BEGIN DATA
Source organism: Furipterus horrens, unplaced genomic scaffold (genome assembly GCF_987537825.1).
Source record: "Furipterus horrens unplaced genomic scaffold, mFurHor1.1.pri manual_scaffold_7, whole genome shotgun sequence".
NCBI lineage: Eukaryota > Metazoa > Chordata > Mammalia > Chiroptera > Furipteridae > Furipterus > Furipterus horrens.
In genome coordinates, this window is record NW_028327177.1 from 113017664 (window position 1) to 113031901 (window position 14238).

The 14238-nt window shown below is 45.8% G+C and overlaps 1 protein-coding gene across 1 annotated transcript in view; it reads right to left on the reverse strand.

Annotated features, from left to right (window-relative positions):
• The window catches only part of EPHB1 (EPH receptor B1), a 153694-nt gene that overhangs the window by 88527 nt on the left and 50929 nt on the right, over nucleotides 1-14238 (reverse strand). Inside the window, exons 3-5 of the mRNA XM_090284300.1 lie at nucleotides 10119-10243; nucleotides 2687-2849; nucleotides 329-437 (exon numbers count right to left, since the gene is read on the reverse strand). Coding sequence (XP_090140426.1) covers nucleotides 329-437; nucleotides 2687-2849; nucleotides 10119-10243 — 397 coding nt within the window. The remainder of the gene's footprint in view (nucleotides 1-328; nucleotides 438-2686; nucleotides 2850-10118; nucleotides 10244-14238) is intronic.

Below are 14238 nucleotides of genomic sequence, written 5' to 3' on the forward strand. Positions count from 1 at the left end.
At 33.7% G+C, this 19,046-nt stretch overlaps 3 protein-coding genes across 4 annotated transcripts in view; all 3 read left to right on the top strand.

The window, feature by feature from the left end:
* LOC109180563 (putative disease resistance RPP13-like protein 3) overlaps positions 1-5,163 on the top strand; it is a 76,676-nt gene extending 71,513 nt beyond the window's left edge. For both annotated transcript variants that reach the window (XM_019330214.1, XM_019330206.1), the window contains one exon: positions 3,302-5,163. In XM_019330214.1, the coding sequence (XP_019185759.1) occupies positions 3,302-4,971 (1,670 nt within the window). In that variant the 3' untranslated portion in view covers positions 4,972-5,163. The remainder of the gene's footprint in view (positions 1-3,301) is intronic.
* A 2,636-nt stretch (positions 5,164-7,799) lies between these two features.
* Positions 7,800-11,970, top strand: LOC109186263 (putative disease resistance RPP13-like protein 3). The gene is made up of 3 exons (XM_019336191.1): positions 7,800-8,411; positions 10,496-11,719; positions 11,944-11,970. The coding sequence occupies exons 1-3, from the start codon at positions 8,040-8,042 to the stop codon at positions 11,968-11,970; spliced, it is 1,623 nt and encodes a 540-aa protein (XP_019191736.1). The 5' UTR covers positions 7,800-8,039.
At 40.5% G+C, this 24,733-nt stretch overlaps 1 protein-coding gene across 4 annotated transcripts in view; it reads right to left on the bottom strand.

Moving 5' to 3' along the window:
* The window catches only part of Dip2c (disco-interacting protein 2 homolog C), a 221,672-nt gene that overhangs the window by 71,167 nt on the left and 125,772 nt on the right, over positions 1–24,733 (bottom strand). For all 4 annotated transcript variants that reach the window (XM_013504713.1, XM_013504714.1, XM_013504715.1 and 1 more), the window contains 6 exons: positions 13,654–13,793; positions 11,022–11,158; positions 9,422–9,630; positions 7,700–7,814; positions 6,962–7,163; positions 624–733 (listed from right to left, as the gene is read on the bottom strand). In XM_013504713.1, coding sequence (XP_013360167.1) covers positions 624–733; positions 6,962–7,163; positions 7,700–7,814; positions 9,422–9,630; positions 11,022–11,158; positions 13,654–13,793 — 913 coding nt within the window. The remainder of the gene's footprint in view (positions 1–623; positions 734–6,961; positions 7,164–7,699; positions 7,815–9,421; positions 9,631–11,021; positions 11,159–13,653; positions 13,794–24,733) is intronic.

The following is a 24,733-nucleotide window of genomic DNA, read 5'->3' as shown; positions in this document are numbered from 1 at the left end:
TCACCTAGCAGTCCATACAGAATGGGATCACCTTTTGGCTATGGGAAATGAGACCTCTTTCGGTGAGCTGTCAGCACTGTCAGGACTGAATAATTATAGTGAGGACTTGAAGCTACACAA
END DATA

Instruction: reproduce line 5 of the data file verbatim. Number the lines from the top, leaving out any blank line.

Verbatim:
The 14238-nt window shown below is 45.8% G+C and overlaps 1 protein-coding gene across 1 annotated transcript in view; it reads right to left on the reverse strand.